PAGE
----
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Rick Dreher
(halfturbo) - MLife

Locale: Northernish California
Re: Pick me a camera on 01/02/2012 12:47:32 MST Print View

E-PL3 and M Zuiko 9-18

Cheers,

Rick

Dondo .
(Dondo) - F

Locale: Colorado Rockies
Re: Pick me a camera on 01/05/2012 20:19:13 MST Print View

Another one to consider.

Miguel Arboleda
(butuki) - MLife

Locale: Kanto Plain, Japan
Re: Pick me a camera on 01/05/2012 20:51:33 MST Print View

Dondo, that sounds incredible! I wonder how good it will actually be?

Ken Bennett
(ken_bennett) - F

Locale: southeastern usa
Re: Re: Pick me a camera on 01/06/2012 06:11:52 MST Print View

The followups I've seen suggest that the actual sensor size of that new Canon is 1/1.5", not "1.5", which is still p+s size. In any case, it's all rumor until Canon makes an announcement.

Dondo .
(Dondo) - F

Locale: Colorado Rockies
Re: Re: Re: Pick me a camera on 01/06/2012 09:00:49 MST Print View

A 1.5" sensor would capture my attention. 1/1.5", not so much. We should all know on Tuesday.

Rick Dreher
(halfturbo) - MLife

Locale: Northernish California
Re: Pick me a camera on 01/06/2012 11:23:57 MST Print View

At $800, a fixed-lens digital camera is a dicy "investment" compared to an interchangable-lens system camera, which at this point can be had for considerably less. I suspect Canon's finally come to grips with the parasitic relationship between the S and G series cameras and are differentiating them in a meaningful way by boosting the G's imager size.

Cheers,

Rick

Greg F
(GregF) - F

Locale: Canadian Rockies
1.5" sensor on 01/06/2012 11:24:35 MST Print View

I can't see a 1.5" sensor fitting into a camera any smaller than the EPM1 and the Panasonic 14-42x.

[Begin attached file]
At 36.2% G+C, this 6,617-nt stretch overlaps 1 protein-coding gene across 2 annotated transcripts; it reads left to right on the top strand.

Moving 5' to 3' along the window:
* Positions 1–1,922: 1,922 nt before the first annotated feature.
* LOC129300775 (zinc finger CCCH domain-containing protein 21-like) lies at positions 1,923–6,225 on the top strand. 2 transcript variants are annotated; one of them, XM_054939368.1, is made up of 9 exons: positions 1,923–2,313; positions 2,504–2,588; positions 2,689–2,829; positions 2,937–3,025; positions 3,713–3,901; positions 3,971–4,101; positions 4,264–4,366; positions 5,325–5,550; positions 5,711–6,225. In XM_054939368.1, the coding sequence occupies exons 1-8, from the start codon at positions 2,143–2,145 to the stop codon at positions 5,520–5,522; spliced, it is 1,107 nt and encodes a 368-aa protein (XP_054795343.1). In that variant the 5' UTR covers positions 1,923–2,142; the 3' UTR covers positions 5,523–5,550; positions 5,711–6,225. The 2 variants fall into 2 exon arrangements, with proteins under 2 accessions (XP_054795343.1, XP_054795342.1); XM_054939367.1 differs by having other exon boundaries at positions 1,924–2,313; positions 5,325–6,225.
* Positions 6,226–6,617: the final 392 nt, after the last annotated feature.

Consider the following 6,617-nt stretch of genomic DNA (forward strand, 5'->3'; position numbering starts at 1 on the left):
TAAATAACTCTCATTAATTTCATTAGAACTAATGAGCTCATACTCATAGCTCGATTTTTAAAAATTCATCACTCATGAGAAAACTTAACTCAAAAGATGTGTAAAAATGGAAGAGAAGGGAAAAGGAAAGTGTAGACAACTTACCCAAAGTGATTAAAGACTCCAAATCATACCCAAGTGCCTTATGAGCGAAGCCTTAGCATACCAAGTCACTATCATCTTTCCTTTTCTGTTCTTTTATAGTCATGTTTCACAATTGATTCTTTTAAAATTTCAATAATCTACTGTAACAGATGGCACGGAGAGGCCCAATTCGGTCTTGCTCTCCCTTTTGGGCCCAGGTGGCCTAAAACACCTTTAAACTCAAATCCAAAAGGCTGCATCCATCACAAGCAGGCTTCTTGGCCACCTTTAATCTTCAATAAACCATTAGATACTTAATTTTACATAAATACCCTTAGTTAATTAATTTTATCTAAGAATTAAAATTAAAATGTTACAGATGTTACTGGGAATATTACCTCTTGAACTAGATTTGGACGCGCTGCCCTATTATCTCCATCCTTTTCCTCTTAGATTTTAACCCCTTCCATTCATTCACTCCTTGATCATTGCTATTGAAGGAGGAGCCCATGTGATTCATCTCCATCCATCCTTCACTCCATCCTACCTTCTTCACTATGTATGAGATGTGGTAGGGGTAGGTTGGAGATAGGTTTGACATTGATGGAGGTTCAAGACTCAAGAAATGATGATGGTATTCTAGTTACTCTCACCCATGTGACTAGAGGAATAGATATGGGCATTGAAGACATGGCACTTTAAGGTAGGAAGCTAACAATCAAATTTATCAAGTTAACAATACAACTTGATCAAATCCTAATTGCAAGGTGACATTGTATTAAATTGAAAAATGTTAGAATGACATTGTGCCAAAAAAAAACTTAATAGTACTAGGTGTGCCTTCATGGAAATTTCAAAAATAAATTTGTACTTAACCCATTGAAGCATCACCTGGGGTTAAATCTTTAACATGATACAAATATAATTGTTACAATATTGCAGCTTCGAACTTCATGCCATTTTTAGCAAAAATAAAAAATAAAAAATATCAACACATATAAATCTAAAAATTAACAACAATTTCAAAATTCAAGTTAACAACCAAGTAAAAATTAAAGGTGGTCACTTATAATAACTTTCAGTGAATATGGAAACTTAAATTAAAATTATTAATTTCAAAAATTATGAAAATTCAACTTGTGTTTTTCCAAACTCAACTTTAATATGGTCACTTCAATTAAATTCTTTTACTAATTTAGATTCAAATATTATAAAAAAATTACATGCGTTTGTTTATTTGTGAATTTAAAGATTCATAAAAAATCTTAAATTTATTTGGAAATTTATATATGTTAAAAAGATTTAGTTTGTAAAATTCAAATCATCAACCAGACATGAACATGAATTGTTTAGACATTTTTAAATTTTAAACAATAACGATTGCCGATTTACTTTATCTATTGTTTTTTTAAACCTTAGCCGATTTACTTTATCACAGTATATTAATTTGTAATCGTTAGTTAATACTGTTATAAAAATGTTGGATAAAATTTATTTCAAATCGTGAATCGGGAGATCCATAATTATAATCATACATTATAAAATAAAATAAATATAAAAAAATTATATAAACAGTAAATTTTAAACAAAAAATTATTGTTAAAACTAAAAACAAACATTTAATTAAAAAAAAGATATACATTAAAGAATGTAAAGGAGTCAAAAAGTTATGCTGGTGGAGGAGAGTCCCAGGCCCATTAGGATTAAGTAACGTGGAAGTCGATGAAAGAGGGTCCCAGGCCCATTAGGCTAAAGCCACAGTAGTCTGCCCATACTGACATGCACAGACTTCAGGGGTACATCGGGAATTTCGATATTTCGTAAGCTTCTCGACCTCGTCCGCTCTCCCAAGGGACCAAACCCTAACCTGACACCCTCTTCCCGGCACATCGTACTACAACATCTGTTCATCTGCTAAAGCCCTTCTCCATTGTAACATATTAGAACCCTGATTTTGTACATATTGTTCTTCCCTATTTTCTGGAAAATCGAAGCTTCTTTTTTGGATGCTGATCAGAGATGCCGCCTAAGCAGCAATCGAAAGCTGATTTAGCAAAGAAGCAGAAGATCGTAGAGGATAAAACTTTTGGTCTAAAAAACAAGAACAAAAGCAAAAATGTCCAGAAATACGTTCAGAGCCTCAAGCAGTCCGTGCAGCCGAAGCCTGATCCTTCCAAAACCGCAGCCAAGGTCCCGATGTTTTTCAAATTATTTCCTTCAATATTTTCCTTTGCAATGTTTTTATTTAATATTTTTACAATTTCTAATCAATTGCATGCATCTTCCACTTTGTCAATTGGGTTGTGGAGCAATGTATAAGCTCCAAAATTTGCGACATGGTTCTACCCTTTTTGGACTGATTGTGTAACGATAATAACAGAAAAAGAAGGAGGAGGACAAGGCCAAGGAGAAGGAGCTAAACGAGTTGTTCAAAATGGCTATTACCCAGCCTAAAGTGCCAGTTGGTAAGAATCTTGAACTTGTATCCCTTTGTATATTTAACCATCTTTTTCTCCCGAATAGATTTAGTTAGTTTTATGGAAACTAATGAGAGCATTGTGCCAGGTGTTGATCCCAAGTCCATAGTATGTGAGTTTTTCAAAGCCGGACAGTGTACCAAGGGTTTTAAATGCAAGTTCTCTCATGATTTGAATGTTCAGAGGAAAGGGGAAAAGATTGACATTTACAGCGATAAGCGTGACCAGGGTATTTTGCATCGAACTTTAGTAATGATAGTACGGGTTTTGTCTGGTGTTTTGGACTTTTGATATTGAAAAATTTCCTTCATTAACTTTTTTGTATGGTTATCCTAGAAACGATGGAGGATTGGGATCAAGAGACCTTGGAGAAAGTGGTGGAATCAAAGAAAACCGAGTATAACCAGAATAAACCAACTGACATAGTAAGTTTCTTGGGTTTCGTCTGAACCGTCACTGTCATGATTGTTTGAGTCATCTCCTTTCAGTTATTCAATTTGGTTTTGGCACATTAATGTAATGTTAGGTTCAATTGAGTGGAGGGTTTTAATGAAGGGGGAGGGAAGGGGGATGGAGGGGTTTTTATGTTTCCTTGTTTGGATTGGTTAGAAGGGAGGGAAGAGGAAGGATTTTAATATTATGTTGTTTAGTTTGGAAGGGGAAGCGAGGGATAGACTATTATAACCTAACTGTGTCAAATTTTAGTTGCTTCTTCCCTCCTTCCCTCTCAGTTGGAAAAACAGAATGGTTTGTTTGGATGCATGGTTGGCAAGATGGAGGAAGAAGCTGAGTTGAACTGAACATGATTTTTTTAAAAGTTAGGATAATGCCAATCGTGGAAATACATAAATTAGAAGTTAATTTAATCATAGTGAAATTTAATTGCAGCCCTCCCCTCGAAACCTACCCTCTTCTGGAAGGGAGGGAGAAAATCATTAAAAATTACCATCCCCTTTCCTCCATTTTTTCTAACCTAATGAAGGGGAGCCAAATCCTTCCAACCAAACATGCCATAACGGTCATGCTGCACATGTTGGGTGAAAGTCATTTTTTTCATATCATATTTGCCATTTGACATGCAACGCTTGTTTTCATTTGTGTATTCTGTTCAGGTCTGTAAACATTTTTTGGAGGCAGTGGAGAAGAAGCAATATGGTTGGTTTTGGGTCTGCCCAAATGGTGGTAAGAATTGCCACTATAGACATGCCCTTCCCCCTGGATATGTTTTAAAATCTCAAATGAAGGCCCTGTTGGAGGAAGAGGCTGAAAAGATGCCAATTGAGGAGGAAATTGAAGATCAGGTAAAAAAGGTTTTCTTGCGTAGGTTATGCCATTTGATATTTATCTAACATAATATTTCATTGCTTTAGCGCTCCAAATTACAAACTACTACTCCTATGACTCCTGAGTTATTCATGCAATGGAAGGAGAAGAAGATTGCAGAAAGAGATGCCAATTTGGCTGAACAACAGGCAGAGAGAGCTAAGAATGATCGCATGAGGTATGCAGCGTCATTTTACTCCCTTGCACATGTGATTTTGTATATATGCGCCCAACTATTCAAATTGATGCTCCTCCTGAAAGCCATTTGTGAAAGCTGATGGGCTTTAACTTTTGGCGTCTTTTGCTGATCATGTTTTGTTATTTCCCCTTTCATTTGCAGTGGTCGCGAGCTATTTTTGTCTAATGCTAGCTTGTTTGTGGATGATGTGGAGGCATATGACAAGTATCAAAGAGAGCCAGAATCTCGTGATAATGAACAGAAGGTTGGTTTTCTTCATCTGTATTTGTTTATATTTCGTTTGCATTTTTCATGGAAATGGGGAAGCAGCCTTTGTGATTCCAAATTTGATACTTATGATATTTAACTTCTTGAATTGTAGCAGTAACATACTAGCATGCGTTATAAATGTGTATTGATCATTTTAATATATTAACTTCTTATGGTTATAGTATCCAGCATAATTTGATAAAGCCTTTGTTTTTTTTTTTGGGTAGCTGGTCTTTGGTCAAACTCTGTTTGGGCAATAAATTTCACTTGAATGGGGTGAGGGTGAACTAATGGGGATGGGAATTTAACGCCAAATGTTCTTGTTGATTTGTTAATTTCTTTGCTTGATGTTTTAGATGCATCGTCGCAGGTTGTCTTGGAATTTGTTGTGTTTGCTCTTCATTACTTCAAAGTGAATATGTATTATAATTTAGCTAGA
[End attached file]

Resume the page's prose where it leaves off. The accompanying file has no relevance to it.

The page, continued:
It could have a 1.5" sensor and be mirrorless it would just be atleast the size of an EPM1. You can't have a truly pocketable large sensor camera. It will always be a belt pouch, purse, or jacket pocket. What I like about the EPM1 and 14 pancake is that it will fit in many backpack hip belt pockets.

Maybe you could make it slight thicker and have the lens collapse into the registration distance. It would be a very impressive feat to get a 28-85 equiv with large sensor in a LX-5 package. But what makes this rumour impossible is the rumoured f2.5 speed on the wide side of the lens. A full stop faster than common kit lenses.

So either cannon made the most amazing camera ever, the sensor is actually just a 2/3 sensor, or the camera is G3 sized.

Ken Bennett
(ken_bennett) - F

Locale: southeastern usa
Re: 1.5" sensor on 01/09/2012 08:16:45 MST Print View

I stand corrected - the new Canon has a HUGE sensor in a body not much larger than the G12:

http://www.robgalbraith.com/bins/content_page.asp?cid=7-11673-12227

For folks who want high quality images in a body with a non-interchangeable zoom lens, this is a game changer. I suspect a lot of people will jump on this, especially every professional in the Canon camp.

Carter Young
(kidcobalt) - M

Locale: Western Montana
Canon G1 X on 01/09/2012 10:39:30 MST Print View

If the lens turns out to be any good, this new Canon will definitely be on my wish list.

Dondo .
(Dondo) - F

Locale: Colorado Rockies
Re: Re: 1.5" sensor on 01/09/2012 12:25:46 MST Print View

Thanks for the link, Ken. An almost APS-C sized sensor in a body only slightly larger than the G12. I'm impressed. This may well replace my Canon Rebel for use in the backcountry. Here's more.

Edited by Dondo on 01/09/2012 12:52:52 MST.

Greg F
(GregF) - F

Locale: Canadian Rockies
G1 X on 01/09/2012 14:19:27 MST Print View

Thats impressive, 2.8 at the wide angle, 5.8 at 112 equivelent. Essentially a 4/3's as the crop factor is 1.85 and it is 4/3 aspect ratio. I am interested to see how the sensor performs compared to the latest panasonic sensors. I like that they stopped at 14 megapixals and didn't cram 16 on there like panasonic did.

116 x 80 x 65 compared to the EPM1 110 x 63.7 x 34 (No lens). So the camera size is roughly comapable to the GF3/EPM1 with the 14-42x but 2/3rds of a stop faster at the wide end and 25% longer.

You give up the ability to go wider, longer, or faster since you can't change lenses and you don't have an upgrade path as sensor technology improves but this is definately a compelling camera. As long as you are comfortable with the lens not being able to do thin depth of field at portrait lengths this is a pretty could little camera.

I would definately put it on the short list for a backpacking camera especially if after the initial sales the price drops to the $600 range.

Ken Bennett
(ken_bennett) - F

Locale: southeastern usa
Re: G1 X on 01/09/2012 17:51:31 MST Print View